Report on Fuego (Guatemala) — 6 April-12 April 2016
Smithsonian / US Geological Survey Weekly Volcanic Activity Report, 6 April-12 April 2016
Managing Editor: Sally Kuhn Sennert
Please cite this report as:
Global Volcanism Program, 2016. Report on Fuego (Guatemala). In: Sennert, S K (ed.), Weekly Volcanic Activity Report, 6 April-12 April 2016. Smithsonian Institution and US Geological Survey.
14.473°N, 90.88°W; summit elev. 3763 m
All times are local (unless otherwise noted)
In a special bulletin from 7 April, INSIVUMEH reported that moderate and strong explosions at Fuego generated ash plumes that rose 850-1,050 m and drifted 15 km SW. The explosions were heard in areas as far as 20 km away, and were accompanied by shock waves that vibrated structures within a 12-km radius. Rumbling was heard in Santa Lucia Cotzulmaguapa (20 km SW). Ash fell in local areas including Panimache and Panimache II (8 km SW), Morelia (9 km SW), and Sangre de Cristo (8 km WSW). During 7-8 April gray ash plumes from explosions rose as high as 950 m and drifted 15 km W and SW. Rumbling noises and detectable shock waves continued. Incandescent material was ejected 250 m high and generated avalanches down the Las Lajas (SE), Trinidad (S), Santa Teresa (W), and Taniluyá (SW) drainages. A high level of activity continued during 9-12 April; five to six explosions per hour were detected during 9-10 April. Dense ash plumes rose over 1 km high and drifted 15 km SW. Ashfall was noted in multiple villages including San Pedro Yepocapa (8 km N), Panimaché, and Sangre de Cristo. Shock waves vibrated structures within 15 km, and rumbling was heard 30 km away. At night block avalanches were seen reaching vegetated areas on the flanks. During 11-12 April incandescent material was ejected 200 m high, causing avalanches down the Las Lajas, Trinidad, Santa Teresa, Taniluyá, and Ceniza (SSW) drainages.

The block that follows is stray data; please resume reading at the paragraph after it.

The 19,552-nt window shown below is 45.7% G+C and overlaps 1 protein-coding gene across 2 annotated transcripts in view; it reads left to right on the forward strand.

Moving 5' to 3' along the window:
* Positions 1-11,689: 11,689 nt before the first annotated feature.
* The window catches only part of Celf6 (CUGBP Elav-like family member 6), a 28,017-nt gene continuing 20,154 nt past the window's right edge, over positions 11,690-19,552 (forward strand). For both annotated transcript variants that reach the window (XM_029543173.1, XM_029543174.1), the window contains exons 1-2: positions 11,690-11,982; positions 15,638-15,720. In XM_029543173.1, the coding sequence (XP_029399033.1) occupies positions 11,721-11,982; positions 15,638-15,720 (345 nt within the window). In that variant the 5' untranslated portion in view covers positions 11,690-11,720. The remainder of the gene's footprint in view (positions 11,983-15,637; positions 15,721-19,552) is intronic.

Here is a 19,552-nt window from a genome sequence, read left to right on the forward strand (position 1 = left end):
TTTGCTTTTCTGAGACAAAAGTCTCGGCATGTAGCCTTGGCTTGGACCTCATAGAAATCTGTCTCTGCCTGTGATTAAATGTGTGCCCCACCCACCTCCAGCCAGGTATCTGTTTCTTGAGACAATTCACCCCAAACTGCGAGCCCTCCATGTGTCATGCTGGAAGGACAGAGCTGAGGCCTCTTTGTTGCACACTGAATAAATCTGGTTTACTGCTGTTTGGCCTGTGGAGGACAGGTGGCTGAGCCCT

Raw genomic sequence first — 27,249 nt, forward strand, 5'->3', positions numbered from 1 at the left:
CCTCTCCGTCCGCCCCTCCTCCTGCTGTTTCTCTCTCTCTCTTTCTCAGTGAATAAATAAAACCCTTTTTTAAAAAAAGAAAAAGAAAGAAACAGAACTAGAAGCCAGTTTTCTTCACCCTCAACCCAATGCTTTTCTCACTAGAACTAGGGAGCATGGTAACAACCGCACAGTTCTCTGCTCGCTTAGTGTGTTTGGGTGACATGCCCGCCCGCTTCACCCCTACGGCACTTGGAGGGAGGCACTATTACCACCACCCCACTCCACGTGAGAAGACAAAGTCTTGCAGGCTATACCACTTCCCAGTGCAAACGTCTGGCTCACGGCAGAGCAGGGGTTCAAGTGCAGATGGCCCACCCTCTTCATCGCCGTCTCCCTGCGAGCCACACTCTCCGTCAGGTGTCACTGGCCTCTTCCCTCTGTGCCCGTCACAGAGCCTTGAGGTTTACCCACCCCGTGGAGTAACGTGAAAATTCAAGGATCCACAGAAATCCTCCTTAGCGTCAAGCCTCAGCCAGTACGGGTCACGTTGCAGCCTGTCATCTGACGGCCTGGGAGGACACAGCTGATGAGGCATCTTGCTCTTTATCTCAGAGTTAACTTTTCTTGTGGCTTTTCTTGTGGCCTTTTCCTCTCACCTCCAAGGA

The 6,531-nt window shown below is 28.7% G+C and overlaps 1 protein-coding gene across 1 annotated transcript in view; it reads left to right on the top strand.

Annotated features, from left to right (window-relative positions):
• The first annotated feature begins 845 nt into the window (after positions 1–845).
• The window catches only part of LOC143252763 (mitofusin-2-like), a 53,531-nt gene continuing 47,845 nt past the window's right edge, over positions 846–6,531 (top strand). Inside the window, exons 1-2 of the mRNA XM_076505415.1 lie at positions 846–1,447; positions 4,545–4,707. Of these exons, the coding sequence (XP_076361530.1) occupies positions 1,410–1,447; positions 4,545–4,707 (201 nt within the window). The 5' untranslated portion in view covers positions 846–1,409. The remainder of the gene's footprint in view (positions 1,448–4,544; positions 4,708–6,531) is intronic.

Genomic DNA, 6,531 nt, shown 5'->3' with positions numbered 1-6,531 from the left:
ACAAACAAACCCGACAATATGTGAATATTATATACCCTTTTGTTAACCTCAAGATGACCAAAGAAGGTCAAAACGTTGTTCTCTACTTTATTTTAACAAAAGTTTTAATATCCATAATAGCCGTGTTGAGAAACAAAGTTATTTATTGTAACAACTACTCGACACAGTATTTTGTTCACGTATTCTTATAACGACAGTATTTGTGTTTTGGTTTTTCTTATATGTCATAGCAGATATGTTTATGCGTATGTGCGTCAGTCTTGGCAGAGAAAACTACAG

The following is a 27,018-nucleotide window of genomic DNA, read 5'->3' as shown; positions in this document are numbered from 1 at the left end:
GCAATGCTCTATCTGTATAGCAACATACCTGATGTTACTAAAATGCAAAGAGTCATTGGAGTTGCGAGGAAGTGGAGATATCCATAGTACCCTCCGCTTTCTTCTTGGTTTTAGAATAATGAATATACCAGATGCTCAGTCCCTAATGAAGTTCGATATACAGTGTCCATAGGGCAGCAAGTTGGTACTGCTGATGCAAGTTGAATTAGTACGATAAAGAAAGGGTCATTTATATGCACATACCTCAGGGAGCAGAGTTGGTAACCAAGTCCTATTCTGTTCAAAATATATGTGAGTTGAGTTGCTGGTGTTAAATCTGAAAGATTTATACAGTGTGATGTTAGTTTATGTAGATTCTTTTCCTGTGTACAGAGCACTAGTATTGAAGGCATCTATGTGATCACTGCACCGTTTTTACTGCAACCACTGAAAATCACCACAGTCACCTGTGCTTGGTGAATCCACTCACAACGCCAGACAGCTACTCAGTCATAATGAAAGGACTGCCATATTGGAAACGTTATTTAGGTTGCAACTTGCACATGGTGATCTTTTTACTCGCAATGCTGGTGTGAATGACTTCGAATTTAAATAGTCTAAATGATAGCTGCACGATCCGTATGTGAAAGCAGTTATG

Geologic Background. Volcán Fuego, one of Central America's most active volcanoes, is one of three large stratovolcanoes overlooking Guatemala's former capital, Antigua. The scarp of an older edifice, Meseta, lies between 3763-m-high Fuego and its twin volcano to the north, Acatenango. Construction of Meseta dates back to about 230,000 years and continued until the late Pleistocene or early Holocene. Collapse of Meseta may have produced the massive Escuintla debris-avalanche deposit, which extends about 50 km onto the Pacific coastal plain. Growth of the modern Fuego volcano followed, continuing the southward migration of volcanism that began at Acatenango. In contrast to the mostly andesitic Acatenango, eruptions at Fuego have become more mafic with time, and most historical activity has produced basaltic rocks. Frequent vigorous historical eruptions have been recorded since the onset of the Spanish era in 1524, and have produced major ashfalls, along with occasional pyroclastic flows and lava flows.